‘Fields of interest’ will salvage more credits


First-year transfer studies student Rooz Inanloo reads in the library. Photo by Daniel Salomon

Editorial Board

AACC will introduce a new program called “fields of interest” in the fall, and we like the idea.

Here’s what it means:

When you first came to AACC, odds are you didn’t bring a road map. Maybe you had an idea of where you were headed, but you couldn’t pinpoint a major. After checking out the college website, browsing the course catalogue and meeting with an adviser, you probably ended up in a program called “transfer studies.”

Transfer studies students at AACC can take general education classes before settling on a major. The only problem is, once you choose a major, some of the credits you took early on might not count toward your associate degree.

The new fields of interest program will make undecided students’ time here better spent. You can take first-year courses in a field of interest—a group of related subjects—and later apply all of those credits to whichever major you choose within that field of interest.

You can choose to take courses in one of the following fields of interest: architecture and interior design; business; engineering and math; health and human services; hospitality management and culinary arts; humanities and social science; law and criminal justice; science; teacher education; technology; or visual arts.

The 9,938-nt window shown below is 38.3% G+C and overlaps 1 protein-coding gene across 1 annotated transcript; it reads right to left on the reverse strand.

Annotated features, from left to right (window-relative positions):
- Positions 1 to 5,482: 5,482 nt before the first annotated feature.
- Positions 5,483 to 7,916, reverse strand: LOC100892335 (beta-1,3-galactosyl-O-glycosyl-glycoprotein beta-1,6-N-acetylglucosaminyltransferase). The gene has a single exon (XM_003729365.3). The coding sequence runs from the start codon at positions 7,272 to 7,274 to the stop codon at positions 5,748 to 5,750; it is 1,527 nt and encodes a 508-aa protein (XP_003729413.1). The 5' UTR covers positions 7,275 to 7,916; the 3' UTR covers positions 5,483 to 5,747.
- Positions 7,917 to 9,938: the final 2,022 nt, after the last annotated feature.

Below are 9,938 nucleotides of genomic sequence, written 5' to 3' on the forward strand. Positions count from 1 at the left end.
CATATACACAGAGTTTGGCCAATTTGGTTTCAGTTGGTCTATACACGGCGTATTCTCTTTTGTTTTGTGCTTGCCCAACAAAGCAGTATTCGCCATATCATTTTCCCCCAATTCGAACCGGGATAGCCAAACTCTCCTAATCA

From there, you can choose a specific major within your field, and up to 15 of the credits you completed in your field will transfer, regardless of which major you choose.

This gives you a great opportunity to test out different classes without fear of wasting time or money on courses that won’t count toward your major.

Some students change their majors multiple times before settling on something specific—and they wind up taking a bunch of classes that don’t apply toward a major or certificate. One student, for example, may love children, but isn’t sure what to major in. The student starts off with a major in transfer studies, taking classes like anthropology, sociology and photography just to get some credits.

After taking 15 credits, the student switches from transfer studies to early childhood education, until finally settling on elementary education. And many of the classes the student took since the first day of school may not count toward a degree in elementary education. The only way to save credits is to petition the college to allow you to substitute your completed credits for the newly required ones.

But this petition process is not easy, and requires a letter of reasoning, a signature from an adviser, approval from the Committee on Academic Standards and a waiting period of up to a month.

AACC is a stepping stone to a four-year university or a professional certificate. Why not take classes that you not only need for your associate degree or certificate, but that you can use toward your four-year major as well?

Talk to an adviser about fields of interest, and you’ll soon be able to fly the Riverhawk nest and achieve your academic goals.